CEMEX

Gary Griggs, Ph.D, UC Santa Cruz

For nearly 50 years the Lapis Sand Mine in Marina has been operating without the required lease from the state.

Last March the California Coastal Commission told CEMEX that its sand mine in Marina violates the Coastal Act.  A year later, the plant is still up and running while drawn out talks between the two continue. 

Erika Mahoney

For more than a century a cement plant defined the small, coastal community of Davenport. In fact, the town just north of Santa Cruz was built to house its workers. Now seven years after the plant shutdown, residents are again looking to the plant to define their town.  

The last coastal sand mining plant in the nation remains open in Marina.  It has operated largely unregulated for decades. Then nearly a year ago, the California Coastal Commission put the CEMEX Sand Mine on notice, saying it violates the Coastal Act.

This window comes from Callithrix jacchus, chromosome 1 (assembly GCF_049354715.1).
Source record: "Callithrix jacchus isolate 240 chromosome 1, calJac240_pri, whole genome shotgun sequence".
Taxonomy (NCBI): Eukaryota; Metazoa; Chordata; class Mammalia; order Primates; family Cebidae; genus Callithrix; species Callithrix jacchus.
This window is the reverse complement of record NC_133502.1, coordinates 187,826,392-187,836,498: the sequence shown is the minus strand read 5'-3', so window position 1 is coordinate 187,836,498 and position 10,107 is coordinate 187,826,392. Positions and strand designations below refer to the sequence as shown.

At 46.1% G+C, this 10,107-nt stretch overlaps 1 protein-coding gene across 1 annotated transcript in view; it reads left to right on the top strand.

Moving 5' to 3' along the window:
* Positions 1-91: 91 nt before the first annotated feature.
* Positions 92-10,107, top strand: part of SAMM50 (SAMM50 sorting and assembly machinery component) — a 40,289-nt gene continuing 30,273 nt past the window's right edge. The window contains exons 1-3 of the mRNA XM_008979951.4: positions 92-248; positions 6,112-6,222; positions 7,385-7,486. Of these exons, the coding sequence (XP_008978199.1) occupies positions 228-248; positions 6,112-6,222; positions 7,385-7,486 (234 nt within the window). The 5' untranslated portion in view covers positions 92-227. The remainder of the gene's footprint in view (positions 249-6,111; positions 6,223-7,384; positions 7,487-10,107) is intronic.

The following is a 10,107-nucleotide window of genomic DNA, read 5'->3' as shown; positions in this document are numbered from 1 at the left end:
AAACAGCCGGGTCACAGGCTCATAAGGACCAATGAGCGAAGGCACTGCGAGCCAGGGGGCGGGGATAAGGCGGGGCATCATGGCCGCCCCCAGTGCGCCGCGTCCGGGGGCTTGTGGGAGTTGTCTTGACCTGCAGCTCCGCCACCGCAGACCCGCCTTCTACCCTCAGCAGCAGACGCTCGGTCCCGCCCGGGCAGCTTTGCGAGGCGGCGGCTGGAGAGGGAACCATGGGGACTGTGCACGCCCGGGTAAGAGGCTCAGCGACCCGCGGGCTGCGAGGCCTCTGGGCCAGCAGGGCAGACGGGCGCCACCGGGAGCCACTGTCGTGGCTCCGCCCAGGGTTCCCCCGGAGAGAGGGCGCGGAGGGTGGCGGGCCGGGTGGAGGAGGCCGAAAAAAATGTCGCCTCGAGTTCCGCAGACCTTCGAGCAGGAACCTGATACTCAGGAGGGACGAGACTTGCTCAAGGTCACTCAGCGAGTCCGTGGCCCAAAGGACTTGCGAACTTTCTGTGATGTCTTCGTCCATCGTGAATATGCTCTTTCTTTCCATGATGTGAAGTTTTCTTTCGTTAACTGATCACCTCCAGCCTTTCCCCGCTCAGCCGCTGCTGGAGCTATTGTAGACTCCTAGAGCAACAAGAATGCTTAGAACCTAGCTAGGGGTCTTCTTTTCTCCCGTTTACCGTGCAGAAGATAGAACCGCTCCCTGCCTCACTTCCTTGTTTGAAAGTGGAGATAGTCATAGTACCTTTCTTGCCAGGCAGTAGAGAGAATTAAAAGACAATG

The two have been in negotiations ever since.  In the meantime, those who want to see the mine shutdown are keeping a watchful eye on operations.

COPYRIGHT (C) 2002-2016 KENNETH & GABRIELLE ADELMAN, CALIFORNIA COASTAL RECORDS PROJECT, WWW.CALIFORNIACOASTLINE.ORG

Today the owners of the CEMEX Sand Mine in Marina will miss yet another deadline to formally respond to the California Coastal Commission.  The sand mine has been operating on the coast of the Monterey Bay National Marine Sanctuary without a permit, but the Commission only recently took action. 

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